Reinvent your Kalimba, Re-energize your Kalimba Playing
If you ever get to the point where you feel your kalimba is old hat, or you cannot think of anything new to do on it, you need to come back to this article.
By retuning your kalimba to a new tuning, you basically get a new instrument that presents you with a new world view and plays new music, all for the price of… the five or ten minutes it will take for you to retune your kalimba.
You would be amazed – these tunings sound so rich and amazing and different! Just listen to each one. Each is a land I would love to explore.
I do get bored. And when I get bored, I look for something interesting, sparkling, amazing – something new and different. But not too new – if it is totally different from anything I know, I also tend to get confused or overwhelmed.
But here’s the deal: if you are bored with your kalimba because you have gotten too good, you can take those mad kalimba playing skills to a whole new platform. You can have the experience of exploring a totally new kalimba scale, with all the goosebumps and thrills of a new land, but unlike the first times you explored the kalimba, you are now GOOD at playing kalimba.
I find that exploring new kalimba tunings – each like a new country with strange, new and exotic music – empowers me and gives me renewed enjoyment on my kalimba journey.
So – I invite you to pick your adventure. The mystical minor? The enchanting Middle Eastern scale? Or the retro R&B kalimba feel full of African resonance with the sort of tuning that Maurice White used with his band, Earth, Wind & Fire?
The standard tuning on the 17-Note kalimba in C is… C Major! And there are so many things you can do in this standard C major tuning. In fact, the four instructional downloads and one book that are written for the 17-Note kalimba in C all assume you are in the standard C tuning. However, this article is about what you can do in some other tunings. The C Major tuning is presented here as a reference for the other tunings.
When I hear the major-tuned kalimba, I think it just cannot get any more pretty than this – and then I hear a minor-tuned kalimba, and I am totally struck by how charming this little instrument can sound.
The first 15 seconds of this music emphasize E as the root, and have a very Middle-Eastern sound. At 15 seconds, the music shifts to emphasize A as the root, and we have a classical harmonic minor scale, great for Spanish music. The music goes back and forth between these two modes… which is the main push and pull of this kalimba tuning.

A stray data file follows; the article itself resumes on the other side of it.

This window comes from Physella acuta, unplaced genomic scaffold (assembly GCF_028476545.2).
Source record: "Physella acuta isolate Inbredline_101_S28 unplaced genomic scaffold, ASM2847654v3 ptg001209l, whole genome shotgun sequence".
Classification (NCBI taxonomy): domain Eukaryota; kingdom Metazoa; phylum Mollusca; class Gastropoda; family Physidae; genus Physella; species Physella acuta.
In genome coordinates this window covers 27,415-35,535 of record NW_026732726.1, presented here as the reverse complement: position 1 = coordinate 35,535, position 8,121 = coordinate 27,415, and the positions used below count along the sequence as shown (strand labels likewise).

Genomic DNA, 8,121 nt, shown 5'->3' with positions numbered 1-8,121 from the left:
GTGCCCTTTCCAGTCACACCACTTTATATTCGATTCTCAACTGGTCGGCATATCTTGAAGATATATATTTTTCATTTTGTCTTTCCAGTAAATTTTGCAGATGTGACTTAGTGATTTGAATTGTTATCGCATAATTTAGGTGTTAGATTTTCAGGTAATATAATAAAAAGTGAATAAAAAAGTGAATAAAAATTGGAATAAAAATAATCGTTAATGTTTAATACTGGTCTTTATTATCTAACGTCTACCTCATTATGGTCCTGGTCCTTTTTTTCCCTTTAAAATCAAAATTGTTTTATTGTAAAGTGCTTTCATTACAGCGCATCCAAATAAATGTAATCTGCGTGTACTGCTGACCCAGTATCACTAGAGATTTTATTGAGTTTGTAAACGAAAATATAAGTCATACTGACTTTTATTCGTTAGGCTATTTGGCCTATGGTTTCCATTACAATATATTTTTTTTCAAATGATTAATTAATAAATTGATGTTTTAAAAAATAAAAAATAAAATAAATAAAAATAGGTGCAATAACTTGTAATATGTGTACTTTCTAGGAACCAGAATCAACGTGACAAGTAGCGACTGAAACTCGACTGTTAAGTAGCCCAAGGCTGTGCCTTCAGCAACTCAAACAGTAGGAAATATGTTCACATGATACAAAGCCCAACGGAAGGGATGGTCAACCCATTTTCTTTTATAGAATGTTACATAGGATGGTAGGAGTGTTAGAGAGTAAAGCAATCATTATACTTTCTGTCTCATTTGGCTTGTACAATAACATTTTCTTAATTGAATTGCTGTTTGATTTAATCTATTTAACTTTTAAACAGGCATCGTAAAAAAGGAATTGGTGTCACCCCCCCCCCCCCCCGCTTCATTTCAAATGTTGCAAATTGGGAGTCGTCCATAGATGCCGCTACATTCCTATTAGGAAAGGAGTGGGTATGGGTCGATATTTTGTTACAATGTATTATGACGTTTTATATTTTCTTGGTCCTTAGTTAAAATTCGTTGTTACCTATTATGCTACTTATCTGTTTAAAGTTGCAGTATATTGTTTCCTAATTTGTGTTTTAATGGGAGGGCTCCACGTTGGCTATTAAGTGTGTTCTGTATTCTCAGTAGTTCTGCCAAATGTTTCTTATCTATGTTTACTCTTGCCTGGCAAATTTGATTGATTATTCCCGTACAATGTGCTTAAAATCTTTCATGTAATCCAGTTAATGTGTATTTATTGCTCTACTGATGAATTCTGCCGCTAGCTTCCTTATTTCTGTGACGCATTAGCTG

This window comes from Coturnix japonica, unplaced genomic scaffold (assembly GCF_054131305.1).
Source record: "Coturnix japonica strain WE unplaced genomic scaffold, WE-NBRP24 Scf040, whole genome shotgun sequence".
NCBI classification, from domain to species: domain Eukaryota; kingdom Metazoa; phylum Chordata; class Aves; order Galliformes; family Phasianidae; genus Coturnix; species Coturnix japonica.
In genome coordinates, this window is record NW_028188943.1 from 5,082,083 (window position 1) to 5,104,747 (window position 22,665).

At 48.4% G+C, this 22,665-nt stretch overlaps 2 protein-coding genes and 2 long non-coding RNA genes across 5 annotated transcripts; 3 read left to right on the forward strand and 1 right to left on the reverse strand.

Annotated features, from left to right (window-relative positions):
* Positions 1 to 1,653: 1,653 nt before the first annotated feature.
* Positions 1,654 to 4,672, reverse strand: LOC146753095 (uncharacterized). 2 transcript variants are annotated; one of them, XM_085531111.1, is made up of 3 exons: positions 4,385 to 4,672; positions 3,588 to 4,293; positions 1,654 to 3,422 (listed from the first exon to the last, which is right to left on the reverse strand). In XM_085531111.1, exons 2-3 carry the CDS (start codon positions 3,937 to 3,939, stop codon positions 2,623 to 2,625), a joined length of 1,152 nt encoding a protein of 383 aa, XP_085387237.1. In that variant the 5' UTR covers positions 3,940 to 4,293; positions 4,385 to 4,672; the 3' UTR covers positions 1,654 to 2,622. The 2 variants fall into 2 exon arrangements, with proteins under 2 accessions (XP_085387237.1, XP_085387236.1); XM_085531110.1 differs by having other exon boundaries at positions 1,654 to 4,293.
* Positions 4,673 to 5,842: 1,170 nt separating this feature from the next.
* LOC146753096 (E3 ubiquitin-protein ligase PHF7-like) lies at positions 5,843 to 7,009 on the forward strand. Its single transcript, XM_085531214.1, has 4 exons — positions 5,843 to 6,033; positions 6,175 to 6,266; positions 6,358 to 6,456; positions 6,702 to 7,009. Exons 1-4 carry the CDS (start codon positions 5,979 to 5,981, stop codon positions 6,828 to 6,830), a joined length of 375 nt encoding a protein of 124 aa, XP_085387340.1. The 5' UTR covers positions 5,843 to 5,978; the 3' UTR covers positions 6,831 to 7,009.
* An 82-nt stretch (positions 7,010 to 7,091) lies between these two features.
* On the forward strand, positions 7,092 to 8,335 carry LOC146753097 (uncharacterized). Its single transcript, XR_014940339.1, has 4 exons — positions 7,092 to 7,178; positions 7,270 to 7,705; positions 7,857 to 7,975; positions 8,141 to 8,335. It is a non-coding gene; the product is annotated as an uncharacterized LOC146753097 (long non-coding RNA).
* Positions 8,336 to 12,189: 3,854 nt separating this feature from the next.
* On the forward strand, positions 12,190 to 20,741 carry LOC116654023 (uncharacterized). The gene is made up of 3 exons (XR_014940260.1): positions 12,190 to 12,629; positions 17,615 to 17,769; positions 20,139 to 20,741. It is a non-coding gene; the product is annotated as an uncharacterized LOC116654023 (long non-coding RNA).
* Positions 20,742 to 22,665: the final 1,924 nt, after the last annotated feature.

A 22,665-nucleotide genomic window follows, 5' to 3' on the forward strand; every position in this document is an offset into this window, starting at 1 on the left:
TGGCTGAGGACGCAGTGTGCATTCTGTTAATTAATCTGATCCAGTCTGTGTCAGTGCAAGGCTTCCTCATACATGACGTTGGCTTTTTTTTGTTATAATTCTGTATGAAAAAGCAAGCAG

This is my guess as to what Maurice White’s tuning was. Maurice White, founder and leader of Earth, Wind & Fire until 1996, turned millions of people on to the kalimba. (“Evil” was one of the songs on which he famously played kalimba.) His idiosyncratic minor pentatonic tuning resonates with an African vibe.
At this point in time, you have four options, and they are probably not the ones you think they are:
(1) You could choose to leave your kalimba in its standard tuning. This tuning was chosen for a reason – it is very simple, very useful, and it can play thousands of songs.
(2) You could choose one of these exotic tunings, take a few minutes to learn about how to tune your kalimba, and you could change the tuning of your kalimba to one of these exotic tunings. It is not that hard – most tines won’t need to be retuned, and the ones that do need to be retuned will only change by a little bit. And you can always tune back to what the tuning was before.
(3) If you don’t feel you can accomplish the retuning, or you believe you can’t because you tried to do it and failed, or if you just don’t want to be bothered with doing the retuning – don’t worry, I’ve got you covered. Send your kalimba in to the Kalimba Doctor, and for $10 plus return postage, we will transform your kalimba into one of these exotic tunings.
(4) If you know many songs on your kalimba in standard tuning, you probably don’t want to lose those songs. Changing the tuning from C Major to C Minor will mean you will be starting over again, learning all new songs. If you want to keep those C Major songs, and also to explore the possibilities of C Minor – then you might consider getting two or more kalimbas in different tunings. Then, you will have multiple worlds of music at your fingertips…. er, thumb tips!